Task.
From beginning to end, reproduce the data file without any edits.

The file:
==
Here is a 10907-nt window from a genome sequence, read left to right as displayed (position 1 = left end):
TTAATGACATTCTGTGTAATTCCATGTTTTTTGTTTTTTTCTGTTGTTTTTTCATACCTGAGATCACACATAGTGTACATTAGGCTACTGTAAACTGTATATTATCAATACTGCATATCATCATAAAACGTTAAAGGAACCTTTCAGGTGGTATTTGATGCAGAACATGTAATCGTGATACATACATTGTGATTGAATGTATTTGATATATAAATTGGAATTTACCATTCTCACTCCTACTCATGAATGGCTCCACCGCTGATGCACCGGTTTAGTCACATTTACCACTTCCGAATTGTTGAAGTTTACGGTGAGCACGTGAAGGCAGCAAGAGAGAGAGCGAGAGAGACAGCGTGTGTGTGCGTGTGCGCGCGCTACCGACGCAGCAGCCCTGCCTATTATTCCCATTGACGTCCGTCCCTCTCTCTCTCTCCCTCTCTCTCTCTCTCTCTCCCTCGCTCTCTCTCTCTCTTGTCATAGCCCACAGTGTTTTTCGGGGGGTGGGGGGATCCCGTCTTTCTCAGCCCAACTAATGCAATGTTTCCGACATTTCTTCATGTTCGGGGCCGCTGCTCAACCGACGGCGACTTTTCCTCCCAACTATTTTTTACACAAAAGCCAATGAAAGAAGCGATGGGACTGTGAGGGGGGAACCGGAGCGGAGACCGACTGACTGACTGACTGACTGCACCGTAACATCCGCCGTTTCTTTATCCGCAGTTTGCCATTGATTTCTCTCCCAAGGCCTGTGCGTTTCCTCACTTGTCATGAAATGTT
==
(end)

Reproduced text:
Here is a 10907-nt window from a genome sequence, read left to right as displayed (position 1 = left end):
TTAATGACATTCTGTGTAATTCCATGTTTTTTGTTTTTTTCTGTTGTTTTTTCATACCTGAGATCACACATAGTGTACATTAGGCTACTGTAAACTGTATATTATCAATACTGCATATCATCATAAAACGTTAAAGGAACCTTTCAGGTGGTATTTGATGCAGAACATGTAATCGTGATACATACATTGTGATTGAATGTATTTGATATATAAATTGGAATTTACCATTCTCACTCCTACTCATGAATGGCTCCACCGCTGATGCACCGGTTTAGTCACATTTACCACTTCCGAATTGTTGAAGTTTACGGTGAGCACGTGAAGGCAGCAAGAGAGAGAGCGAGAGAGACAGCGTGTGTGTGCGTGTGCGCGCGCTACCGACGCAGCAGCCCTGCCTATTATTCCCATTGACGTCCGTCCCTCTCTCTCTCTCCCTCTCTCTCTCTCTCTCTCCCTCGCTCTCTCTCTCTCTTGTCATAGCCCACAGTGTTTTTCGGGGGGTGGGGGGATCCCGTCTTTCTCAGCCCAACTAATGCAATGTTTCCGACATTTCTTCATGTTCGGGGCCGCTGCTCAACCGACGGCGACTTTTCCTCCCAACTATTTTTTACACAAAAGCCAATGAAAGAAGCGATGGGACTGTGAGGGGGGAACCGGAGCGGAGACCGACTGACTGACTGACTGACTGCACCGTAACATCCGCCGTTTCTTTATCCGCAGTTTGCCATTGATTTCTCTCCCAAGGCCTGTGCGTTTCCTCACTTGTCATGAAATGTT